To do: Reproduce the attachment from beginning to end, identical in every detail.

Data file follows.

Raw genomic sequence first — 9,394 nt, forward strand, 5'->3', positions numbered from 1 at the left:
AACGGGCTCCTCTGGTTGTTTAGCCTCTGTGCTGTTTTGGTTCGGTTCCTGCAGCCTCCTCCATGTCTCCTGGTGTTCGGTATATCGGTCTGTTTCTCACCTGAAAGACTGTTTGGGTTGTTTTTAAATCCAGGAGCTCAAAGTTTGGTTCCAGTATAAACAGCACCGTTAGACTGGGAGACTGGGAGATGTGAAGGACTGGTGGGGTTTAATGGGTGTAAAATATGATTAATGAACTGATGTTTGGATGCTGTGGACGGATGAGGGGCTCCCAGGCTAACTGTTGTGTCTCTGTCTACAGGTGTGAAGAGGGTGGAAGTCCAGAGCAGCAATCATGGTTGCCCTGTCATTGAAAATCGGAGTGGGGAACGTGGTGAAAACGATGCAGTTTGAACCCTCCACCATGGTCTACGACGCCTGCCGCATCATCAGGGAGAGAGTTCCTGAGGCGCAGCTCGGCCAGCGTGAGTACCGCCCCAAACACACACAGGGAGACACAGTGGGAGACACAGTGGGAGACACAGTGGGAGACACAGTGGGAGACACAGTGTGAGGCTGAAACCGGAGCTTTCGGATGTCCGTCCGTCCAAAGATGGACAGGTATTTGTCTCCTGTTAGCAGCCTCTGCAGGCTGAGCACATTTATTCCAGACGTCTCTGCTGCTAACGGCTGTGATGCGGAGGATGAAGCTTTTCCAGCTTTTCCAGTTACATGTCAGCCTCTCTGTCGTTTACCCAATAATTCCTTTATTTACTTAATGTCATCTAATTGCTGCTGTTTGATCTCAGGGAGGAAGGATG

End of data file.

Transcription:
Raw genomic sequence first — 9,394 nt, forward strand, 5'->3', positions numbered from 1 at the left:
AACGGGCTCCTCTGGTTGTTTAGCCTCTGTGCTGTTTTGGTTCGGTTCCTGCAGCCTCCTCCATGTCTCCTGGTGTTCGGTATATCGGTCTGTTTCTCACCTGAAAGACTGTTTGGGTTGTTTTTAAATCCAGGAGCTCAAAGTTTGGTTCCAGTATAAACAGCACCGTTAGACTGGGAGACTGGGAGATGTGAAGGACTGGTGGGGTTTAATGGGTGTAAAATATGATTAATGAACTGATGTTTGGATGCTGTGGACGGATGAGGGGCTCCCAGGCTAACTGTTGTGTCTCTGTCTACAGGTGTGAAGAGGGTGGAAGTCCAGAGCAGCAATCATGGTTGCCCTGTCATTGAAAATCGGAGTGGGGAACGTGGTGAAAACGATGCAGTTTGAACCCTCCACCATGGTCTACGACGCCTGCCGCATCATCAGGGAGAGAGTTCCTGAGGCGCAGCTCGGCCAGCGTGAGTACCGCCCCAAACACACACAGGGAGACACAGTGGGAGACACAGTGGGAGACACAGTGGGAGACACAGTGGGAGACACAGTGTGAGGCTGAAACCGGAGCTTTCGGATGTCCGTCCGTCCAAAGATGGACAGGTATTTGTCTCCTGTTAGCAGCCTCTGCAGGCTGAGCACATTTATTCCAGACGTCTCTGCTGCTAACGGCTGTGATGCGGAGGATGAAGCTTTTCCAGCTTTTCCAGTTACATGTCAGCCTCTCTGTCGTTTACCCAATAATTCCTTTATTTACTTAATGTCATCTAATTGCTGCTGTTTGATCTCAGGGAGGAAGGATG